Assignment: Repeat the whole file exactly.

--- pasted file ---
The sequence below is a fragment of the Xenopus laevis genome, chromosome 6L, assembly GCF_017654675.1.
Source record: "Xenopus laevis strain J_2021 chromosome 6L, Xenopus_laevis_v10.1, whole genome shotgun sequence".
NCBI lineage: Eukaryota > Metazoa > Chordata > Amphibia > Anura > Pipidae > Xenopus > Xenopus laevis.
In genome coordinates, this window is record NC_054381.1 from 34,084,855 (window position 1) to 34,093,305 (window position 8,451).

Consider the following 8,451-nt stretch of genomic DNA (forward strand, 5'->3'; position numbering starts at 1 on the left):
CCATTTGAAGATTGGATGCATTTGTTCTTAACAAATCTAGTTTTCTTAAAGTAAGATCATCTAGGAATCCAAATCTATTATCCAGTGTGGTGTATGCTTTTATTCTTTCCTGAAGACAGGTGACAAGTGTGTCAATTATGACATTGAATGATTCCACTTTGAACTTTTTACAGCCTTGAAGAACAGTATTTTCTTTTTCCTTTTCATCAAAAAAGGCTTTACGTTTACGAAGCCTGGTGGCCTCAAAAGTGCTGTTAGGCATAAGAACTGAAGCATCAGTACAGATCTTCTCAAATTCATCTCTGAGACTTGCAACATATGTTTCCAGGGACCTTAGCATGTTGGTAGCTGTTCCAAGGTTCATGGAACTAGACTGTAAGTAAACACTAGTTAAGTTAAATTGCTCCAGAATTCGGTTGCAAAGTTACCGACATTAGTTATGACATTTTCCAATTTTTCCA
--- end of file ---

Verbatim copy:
The sequence below is a fragment of the Xenopus laevis genome, chromosome 6L, assembly GCF_017654675.1.
Source record: "Xenopus laevis strain J_2021 chromosome 6L, Xenopus_laevis_v10.1, whole genome shotgun sequence".
NCBI lineage: Eukaryota > Metazoa > Chordata > Amphibia > Anura > Pipidae > Xenopus > Xenopus laevis.
In genome coordinates, this window is record NC_054381.1 from 34,084,855 (window position 1) to 34,093,305 (window position 8,451).

Consider the following 8,451-nt stretch of genomic DNA (forward strand, 5'->3'; position numbering starts at 1 on the left):
CCATTTGAAGATTGGATGCATTTGTTCTTAACAAATCTAGTTTTCTTAAAGTAAGATCATCTAGGAATCCAAATCTATTATCCAGTGTGGTGTATGCTTTTATTCTTTCCTGAAGACAGGTGACAAGTGTGTCAATTATGACATTGAATGATTCCACTTTGAACTTTTTACAGCCTTGAAGAACAGTATTTTCTTTTTCCTTTTCATCAAAAAAGGCTTTACGTTTACGAAGCCTGGTGGCCTCAAAAGTGCTGTTAGGCATAAGAACTGAAGCATCAGTACAGATCTTCTCAAATTCATCTCTGAGACTTGCAACATATGTTTCCAGGGACCTTAGCATGTTGGTAGCTGTTCCAAGGTTCATGGAACTAGACTGTAAGTAAACACTAGTTAAGTTAAATTGCTCCAGAATTCGGTTGCAAAGTTACCGACATTAGTTATGACATTTTCCAATTTTTCCA